As we talk, a small army of volunteers serves food and drinks, collects empties and clean tables. Philly McQuade, a former club chairman, is in the thick of it all. The McQuades are Moy stalwarts. His brother is the current chairman and his dad Franky and sister are there to support the function.

“I wasn't supposed to be working at this, but you always get a job,” says Philly, a taxi driver, with a smile.

He has just restocked the bar which, for a staunch clubman like him, means a good crowd has turned out. That makes it a successful night.

“I'd like to see Tyrone go out, go man-to-man and get in their faces early on,” he says.

“I'd love to see them get a few scores on the board and see if they can rattle Dublin.

“Some time that Dublin team is going to fail and it could be this time. I'm hopeful, we're all hopeful.”

The levels of expectation may have dipped but there's no shortage of bunting or flags up around Tyrone. Go to Killyclogher and it's ‘Good luck Tiarnan, Mark and Conall' and there in Moy it's ‘Good luck to Colm and Harry'.

“It (Sam Maguire fever) is coming back,” says Philly.

“It'll be next week before it all kicks in, that's the way it always is.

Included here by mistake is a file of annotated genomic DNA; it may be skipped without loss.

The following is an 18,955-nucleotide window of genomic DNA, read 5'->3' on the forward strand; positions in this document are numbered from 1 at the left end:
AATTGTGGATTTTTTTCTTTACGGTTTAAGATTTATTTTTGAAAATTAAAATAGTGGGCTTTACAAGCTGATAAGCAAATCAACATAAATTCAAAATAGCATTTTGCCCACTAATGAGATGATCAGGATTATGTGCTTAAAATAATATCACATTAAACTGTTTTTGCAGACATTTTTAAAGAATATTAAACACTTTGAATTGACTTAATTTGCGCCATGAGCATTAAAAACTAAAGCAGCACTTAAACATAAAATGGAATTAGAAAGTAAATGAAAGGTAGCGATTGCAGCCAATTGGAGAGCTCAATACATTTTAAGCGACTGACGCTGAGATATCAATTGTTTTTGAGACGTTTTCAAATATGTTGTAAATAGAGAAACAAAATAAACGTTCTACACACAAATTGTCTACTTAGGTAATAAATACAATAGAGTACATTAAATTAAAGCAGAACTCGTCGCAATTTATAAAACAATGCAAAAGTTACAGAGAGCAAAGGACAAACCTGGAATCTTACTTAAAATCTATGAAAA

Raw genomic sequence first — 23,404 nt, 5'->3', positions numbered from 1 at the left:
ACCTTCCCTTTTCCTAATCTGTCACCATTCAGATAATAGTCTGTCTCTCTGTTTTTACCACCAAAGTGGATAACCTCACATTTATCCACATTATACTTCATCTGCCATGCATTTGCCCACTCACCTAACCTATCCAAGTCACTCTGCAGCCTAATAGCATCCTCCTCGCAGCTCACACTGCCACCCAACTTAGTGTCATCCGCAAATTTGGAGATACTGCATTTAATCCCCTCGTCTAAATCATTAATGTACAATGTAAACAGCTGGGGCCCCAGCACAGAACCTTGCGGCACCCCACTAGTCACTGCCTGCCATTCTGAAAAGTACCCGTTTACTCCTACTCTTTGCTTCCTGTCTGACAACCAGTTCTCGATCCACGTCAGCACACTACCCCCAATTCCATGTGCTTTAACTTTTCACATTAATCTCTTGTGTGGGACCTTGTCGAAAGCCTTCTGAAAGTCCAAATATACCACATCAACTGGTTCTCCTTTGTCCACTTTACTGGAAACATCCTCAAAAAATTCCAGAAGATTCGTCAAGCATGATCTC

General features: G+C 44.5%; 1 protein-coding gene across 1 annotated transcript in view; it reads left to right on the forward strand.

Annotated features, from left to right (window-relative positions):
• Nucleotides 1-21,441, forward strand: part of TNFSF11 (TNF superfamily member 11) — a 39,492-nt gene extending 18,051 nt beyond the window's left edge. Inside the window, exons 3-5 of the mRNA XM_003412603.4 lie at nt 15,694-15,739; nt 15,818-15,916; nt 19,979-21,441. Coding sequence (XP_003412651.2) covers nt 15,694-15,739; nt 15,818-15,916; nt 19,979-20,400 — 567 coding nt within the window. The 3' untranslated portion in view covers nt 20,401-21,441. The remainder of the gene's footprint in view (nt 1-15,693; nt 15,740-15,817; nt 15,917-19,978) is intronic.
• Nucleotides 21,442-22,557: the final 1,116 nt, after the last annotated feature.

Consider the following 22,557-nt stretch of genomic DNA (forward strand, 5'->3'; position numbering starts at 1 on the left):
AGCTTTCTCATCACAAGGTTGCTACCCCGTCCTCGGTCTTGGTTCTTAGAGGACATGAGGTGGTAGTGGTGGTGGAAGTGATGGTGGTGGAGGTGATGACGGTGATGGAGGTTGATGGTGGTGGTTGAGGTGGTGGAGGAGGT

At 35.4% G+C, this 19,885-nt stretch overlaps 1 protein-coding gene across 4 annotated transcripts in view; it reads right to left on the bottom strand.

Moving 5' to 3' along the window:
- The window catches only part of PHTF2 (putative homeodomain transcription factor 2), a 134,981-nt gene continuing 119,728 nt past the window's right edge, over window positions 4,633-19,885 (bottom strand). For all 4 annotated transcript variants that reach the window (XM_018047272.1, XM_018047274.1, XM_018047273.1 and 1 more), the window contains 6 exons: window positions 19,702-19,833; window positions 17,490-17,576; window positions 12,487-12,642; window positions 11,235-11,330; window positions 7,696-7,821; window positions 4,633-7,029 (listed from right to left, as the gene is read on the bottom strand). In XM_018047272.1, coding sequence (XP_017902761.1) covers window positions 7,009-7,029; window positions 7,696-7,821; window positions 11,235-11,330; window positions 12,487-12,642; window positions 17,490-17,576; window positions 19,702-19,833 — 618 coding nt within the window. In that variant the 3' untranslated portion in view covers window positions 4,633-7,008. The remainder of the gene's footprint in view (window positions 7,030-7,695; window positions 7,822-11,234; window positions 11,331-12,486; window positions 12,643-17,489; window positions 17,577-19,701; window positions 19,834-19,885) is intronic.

“There are some great memories but 2003… You could probably never repeat that. Playing Armagh and he whole atmosphere around the Moy… You'll never get that again.

“People from Armagh living in the Moy – my mother is from Armagh – the whole rivalry was unreal. The Dubs are a different thing but we've had some run-ins with them in the past.

“Hopefully it'll be a deadly occasion.”

It's getting dark and there's an autumnal chill in the air as youngsters kick the ball about on the pitch dreaming of being the next Jordan or Mellon or Cavanagh.

The barbecue crowd has spilled out into the carpark and there, with a bottle or beer in each hand, standing chatting to a group of mates, is three-time All-Ireland winner, five-time Allstar and 2008 Footballer of the Year, Sean Cavanagh.

The great man is enjoying the change of tempo from player to punter.

“Aye as a player you shut yourself away as much as possible,” he says with a broad smile.